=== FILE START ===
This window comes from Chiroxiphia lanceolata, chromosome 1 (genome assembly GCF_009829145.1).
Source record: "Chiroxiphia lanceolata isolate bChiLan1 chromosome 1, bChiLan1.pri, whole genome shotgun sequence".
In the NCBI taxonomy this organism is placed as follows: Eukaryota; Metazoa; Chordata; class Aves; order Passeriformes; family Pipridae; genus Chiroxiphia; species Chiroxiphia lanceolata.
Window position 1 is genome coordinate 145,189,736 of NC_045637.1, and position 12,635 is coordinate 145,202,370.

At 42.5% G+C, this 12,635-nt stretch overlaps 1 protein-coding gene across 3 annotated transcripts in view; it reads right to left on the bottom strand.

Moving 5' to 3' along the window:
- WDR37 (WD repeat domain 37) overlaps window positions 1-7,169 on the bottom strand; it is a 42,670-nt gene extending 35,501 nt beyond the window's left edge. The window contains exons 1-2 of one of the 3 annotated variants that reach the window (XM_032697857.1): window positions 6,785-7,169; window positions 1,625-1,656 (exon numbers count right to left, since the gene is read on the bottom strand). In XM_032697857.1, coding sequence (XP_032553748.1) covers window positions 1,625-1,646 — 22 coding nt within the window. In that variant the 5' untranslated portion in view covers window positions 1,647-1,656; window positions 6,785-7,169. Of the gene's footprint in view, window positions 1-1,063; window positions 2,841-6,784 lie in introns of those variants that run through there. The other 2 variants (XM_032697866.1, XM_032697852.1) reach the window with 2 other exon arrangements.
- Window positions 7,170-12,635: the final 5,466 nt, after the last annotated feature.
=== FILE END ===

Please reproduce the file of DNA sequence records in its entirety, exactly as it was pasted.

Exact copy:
This window comes from Chiroxiphia lanceolata, chromosome 1 (genome assembly GCF_009829145.1).
Source record: "Chiroxiphia lanceolata isolate bChiLan1 chromosome 1, bChiLan1.pri, whole genome shotgun sequence".
In the NCBI taxonomy this organism is placed as follows: Eukaryota; Metazoa; Chordata; class Aves; order Passeriformes; family Pipridae; genus Chiroxiphia; species Chiroxiphia lanceolata.
Window position 1 is genome coordinate 145,189,736 of NC_045637.1, and position 12,635 is coordinate 145,202,370.

At 42.5% G+C, this 12,635-nt stretch overlaps 1 protein-coding gene across 3 annotated transcripts in view; it reads right to left on the bottom strand.

Moving 5' to 3' along the window:
- WDR37 (WD repeat domain 37) overlaps window positions 1-7,169 on the bottom strand; it is a 42,670-nt gene extending 35,501 nt beyond the window's left edge. The window contains exons 1-2 of one of the 3 annotated variants that reach the window (XM_032697857.1): window positions 6,785-7,169; window positions 1,625-1,656 (exon numbers count right to left, since the gene is read on the bottom strand). In XM_032697857.1, coding sequence (XP_032553748.1) covers window positions 1,625-1,646 — 22 coding nt within the window. In that variant the 5' untranslated portion in view covers window positions 1,647-1,656; window positions 6,785-7,169. Of the gene's footprint in view, window positions 1-1,063; window positions 2,841-6,784 lie in introns of those variants that run through there. The other 2 variants (XM_032697866.1, XM_032697852.1) reach the window with 2 other exon arrangements.
- Window positions 7,170-12,635: the final 5,466 nt, after the last annotated feature.